Jul 02, 2019
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4099 times

The Economic Benefits of San Francisco's Park and Recreation System

2014
Organizations/Sources: The Trust for Public Land
Study calculates the economic benefits of San Francisco's parks, including $431 million net income from tourist spending and $122 million in boosted property values.
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Last Modified
Jul 01, 2019
Viewed
1389 times

The Economic Benefits of Seattle's Park and Recreation System

2011
Organizations/Sources: The Trust for Public Land
Study evaluates the economic value of Seattle's parks, related to property value, tourism, direct use, health, community cohesion, clean water, and clean air. The parks generate nearly $20 million in tax revenue, boost property values by $80 million, and save residents $64 million in medical costs.
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Last Modified
Jul 02, 2019
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1492 times

The Economic Benefits of the Park and Recreation System in Mecklenburg County, NC

2010
Organizations/Sources: The Trust for Public Land
Study calculates the economic benefits of the county's parks, including $19 million net income from tourist spending, $10 million in boosted property values, and $4 million in savings from reduced air pollution.
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Last Modified
Jun 21, 2019
Viewed
1414 times

The Economic Benefits of the Park and Recreation System in San Jose, CA

2016
Organizations/Sources: The Trust for Public Land
By providing park areas and access to an array of free or low-cost outdoor activities, such as biking, exercising, exploring nature, gardening, hiking, picnicking, swimming, walking, and wildlife viewing, San José generates numerous economic benefits within the local community. Parks, trails, and community centers enhance property values, provide recreational opportunities, improve human health, attract visitors, and provide natural goods and services such as filtering air pollutants and managing stormwater.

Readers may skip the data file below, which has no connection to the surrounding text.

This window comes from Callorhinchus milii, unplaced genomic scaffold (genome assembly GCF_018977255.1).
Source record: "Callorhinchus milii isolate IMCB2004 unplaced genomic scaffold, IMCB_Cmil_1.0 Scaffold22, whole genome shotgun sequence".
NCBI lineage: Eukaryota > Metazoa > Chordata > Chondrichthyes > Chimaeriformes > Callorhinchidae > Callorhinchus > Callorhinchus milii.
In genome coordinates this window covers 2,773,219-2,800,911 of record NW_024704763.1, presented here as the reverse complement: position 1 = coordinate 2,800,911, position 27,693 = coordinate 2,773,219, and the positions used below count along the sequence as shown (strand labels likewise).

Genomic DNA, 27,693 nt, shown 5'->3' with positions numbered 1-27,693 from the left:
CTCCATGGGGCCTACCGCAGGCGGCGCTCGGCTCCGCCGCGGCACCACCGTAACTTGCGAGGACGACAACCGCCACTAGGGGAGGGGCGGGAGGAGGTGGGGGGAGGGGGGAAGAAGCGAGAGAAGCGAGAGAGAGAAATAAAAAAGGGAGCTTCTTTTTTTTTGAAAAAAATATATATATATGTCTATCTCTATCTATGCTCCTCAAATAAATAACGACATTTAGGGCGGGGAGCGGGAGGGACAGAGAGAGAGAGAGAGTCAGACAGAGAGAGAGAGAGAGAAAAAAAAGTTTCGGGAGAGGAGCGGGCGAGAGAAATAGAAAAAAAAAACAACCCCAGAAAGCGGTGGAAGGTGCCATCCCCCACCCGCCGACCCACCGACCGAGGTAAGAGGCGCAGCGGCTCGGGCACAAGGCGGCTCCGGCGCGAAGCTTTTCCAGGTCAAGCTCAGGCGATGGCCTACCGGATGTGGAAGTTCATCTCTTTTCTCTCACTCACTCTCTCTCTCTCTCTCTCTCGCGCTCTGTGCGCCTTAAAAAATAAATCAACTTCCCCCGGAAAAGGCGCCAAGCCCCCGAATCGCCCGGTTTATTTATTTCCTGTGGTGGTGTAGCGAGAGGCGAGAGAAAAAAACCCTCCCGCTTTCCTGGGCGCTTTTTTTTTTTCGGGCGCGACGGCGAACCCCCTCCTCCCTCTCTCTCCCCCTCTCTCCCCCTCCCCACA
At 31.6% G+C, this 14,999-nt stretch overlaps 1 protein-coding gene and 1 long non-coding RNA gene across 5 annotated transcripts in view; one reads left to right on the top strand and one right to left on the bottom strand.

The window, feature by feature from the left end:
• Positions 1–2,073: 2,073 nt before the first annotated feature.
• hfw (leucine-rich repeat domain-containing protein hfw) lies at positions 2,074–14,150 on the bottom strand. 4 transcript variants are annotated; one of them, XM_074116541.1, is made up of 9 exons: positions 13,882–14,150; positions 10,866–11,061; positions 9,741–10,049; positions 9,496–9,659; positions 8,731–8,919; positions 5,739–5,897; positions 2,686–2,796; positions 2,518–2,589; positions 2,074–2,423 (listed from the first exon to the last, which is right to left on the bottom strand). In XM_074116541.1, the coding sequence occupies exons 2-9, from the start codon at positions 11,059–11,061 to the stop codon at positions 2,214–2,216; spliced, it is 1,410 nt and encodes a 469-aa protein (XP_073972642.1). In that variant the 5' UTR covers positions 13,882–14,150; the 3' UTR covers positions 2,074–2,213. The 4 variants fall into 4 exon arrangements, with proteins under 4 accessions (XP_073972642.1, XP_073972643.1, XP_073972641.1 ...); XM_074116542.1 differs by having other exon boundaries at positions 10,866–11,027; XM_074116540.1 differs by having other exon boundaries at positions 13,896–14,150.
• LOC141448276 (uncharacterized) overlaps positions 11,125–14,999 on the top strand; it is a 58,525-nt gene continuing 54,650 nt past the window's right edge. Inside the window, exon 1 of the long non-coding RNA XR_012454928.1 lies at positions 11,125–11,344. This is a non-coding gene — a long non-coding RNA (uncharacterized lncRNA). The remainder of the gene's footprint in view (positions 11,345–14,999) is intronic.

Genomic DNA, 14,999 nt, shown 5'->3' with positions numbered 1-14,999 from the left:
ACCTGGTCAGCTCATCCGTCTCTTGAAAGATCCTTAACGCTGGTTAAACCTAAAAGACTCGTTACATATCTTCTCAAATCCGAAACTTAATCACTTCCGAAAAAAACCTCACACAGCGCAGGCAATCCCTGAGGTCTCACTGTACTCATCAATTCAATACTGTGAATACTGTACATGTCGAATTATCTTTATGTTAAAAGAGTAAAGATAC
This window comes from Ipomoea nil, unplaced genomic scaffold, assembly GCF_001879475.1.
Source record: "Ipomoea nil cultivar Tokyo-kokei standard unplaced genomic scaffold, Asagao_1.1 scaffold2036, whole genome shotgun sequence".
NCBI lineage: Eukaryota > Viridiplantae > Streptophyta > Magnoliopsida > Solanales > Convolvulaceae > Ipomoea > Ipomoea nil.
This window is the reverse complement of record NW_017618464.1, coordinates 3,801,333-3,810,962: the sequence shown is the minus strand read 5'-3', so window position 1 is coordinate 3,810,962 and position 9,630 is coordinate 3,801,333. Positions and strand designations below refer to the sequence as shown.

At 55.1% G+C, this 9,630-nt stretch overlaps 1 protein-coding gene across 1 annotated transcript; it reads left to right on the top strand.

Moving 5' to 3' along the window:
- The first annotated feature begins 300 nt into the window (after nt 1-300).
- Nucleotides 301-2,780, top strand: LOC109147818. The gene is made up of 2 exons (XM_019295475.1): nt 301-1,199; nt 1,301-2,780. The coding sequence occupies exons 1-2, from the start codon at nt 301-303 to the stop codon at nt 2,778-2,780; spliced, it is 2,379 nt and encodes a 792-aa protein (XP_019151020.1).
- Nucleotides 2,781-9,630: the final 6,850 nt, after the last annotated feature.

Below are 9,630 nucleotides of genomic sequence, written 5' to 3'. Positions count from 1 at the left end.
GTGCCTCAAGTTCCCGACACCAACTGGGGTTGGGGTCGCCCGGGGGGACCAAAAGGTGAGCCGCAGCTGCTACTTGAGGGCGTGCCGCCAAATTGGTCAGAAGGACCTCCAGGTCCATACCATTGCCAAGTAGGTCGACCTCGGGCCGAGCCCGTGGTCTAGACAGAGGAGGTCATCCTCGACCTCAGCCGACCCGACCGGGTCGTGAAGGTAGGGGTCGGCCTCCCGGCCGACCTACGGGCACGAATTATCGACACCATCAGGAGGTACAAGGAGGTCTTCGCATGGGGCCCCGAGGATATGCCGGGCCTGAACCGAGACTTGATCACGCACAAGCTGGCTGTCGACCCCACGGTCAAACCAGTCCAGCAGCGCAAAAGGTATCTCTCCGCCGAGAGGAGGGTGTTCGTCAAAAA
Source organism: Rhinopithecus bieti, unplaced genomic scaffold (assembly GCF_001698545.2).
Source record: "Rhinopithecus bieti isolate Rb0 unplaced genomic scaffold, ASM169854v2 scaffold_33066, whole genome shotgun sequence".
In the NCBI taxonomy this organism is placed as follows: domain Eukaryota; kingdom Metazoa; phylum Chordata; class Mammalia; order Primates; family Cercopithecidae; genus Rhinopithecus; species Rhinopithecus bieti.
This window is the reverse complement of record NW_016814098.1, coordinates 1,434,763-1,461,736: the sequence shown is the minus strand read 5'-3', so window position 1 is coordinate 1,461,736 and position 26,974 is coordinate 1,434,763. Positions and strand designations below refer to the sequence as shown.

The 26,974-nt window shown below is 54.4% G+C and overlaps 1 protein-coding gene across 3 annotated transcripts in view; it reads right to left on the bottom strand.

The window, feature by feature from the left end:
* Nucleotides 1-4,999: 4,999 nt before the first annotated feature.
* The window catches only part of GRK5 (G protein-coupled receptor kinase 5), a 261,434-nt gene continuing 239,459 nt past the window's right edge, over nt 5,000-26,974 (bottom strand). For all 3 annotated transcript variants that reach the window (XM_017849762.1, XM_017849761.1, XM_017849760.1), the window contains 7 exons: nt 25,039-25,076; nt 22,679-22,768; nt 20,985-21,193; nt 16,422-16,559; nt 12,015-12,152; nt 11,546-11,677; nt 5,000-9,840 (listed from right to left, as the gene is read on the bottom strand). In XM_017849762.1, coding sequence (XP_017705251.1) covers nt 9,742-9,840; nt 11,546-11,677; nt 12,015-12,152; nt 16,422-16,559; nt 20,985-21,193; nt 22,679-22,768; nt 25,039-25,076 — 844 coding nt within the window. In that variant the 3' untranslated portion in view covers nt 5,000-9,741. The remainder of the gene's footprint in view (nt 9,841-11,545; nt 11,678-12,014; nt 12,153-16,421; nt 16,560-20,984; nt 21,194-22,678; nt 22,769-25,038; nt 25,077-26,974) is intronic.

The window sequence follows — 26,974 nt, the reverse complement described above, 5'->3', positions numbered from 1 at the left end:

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Last Modified
Jul 02, 2019
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1328 times

The Economic Significance and Impact of Pennsylvania State Parks: An Assessment of Visitor Spending on the State and Regional Economy

2010
In 2008, Pennsylvania’s state parks hosted 33.6 million visitors who spent $738 million on their trips, which includes a $191.4 million impact from out-of-state visitors. The direct effects of this were $174.5 million in wage/salary income and 8,439 jobs and these jobs generated $354.6 million in secondary sales. This economic impact analysis of Pennsylvania’s state parks includes an overall economic analysis, a one-page fact sheet for each park and results of similar studies from other states.
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Last Modified
Jul 02, 2019
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4458 times

The Economic Significance and Impact of Pennsylvania State Parks: An Updated Assessment of 2010 Park Visitor Spending on the State and Local Economy

2012
In 2010, Pennsylvania’s state parks hosted 37.9 million visitors who spent $859 million on their trips, including $201 million in spending by out-of-state visitors. The direct effects of this were 9,435 part-time and full-time jobs; $227.2 million in wages, salaries and payroll benefits; and $360.6 million in value added benefits. This report includes both statewide and park specific analyses and a comparison the results of similar studies from other states.
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Last Modified
Jul 02, 2019
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6045 times

The Value of Open Space: Evidence from Studies of Nonmarket Benefits

2005
Organizations/Sources: Lincoln Institute of Land Policy
A review of the now quite extensive economics literature on the value of open space, this study covers more than 60 articles published in the past 25 years that use the various methodologies. The analysis focuses primarily on the value of open space in and around urbanized areas, including parks, greenbelts, natural areas and wildlife habitats, wetlands, and farmland.
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Last Modified
Jul 02, 2019
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3916 times